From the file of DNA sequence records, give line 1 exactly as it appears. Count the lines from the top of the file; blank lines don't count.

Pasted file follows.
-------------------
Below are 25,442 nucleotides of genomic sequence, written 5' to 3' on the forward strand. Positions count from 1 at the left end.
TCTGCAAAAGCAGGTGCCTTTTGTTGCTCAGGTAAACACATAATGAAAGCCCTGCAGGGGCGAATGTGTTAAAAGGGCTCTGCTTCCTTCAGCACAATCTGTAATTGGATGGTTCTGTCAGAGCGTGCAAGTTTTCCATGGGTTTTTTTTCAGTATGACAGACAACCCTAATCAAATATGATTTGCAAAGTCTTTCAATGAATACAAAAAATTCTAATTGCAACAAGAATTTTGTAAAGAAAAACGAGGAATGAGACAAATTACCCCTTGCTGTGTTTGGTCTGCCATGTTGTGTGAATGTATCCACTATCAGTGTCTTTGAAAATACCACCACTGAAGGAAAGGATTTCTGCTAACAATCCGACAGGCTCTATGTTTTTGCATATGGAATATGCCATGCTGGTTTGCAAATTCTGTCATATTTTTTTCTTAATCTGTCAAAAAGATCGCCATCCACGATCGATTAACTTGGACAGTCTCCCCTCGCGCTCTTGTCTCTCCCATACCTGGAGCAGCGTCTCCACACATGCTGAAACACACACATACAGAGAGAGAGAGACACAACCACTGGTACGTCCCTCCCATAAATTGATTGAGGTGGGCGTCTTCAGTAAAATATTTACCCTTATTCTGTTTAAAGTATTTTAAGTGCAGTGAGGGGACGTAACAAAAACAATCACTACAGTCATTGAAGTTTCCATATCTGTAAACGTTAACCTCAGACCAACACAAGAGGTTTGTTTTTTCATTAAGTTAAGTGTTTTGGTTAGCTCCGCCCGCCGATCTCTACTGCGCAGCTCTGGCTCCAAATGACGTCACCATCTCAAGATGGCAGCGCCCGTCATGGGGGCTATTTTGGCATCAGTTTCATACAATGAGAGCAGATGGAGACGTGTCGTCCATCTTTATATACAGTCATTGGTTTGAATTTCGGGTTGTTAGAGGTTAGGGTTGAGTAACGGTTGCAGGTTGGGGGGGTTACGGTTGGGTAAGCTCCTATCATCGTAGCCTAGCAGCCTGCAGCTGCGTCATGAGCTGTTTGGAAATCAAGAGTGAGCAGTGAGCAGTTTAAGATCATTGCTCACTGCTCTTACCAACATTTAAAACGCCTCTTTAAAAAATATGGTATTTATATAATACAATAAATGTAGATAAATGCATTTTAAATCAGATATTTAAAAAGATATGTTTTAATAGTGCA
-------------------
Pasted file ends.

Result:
Below are 25,442 nucleotides of genomic sequence, written 5' to 3' on the forward strand. Positions count from 1 at the left end.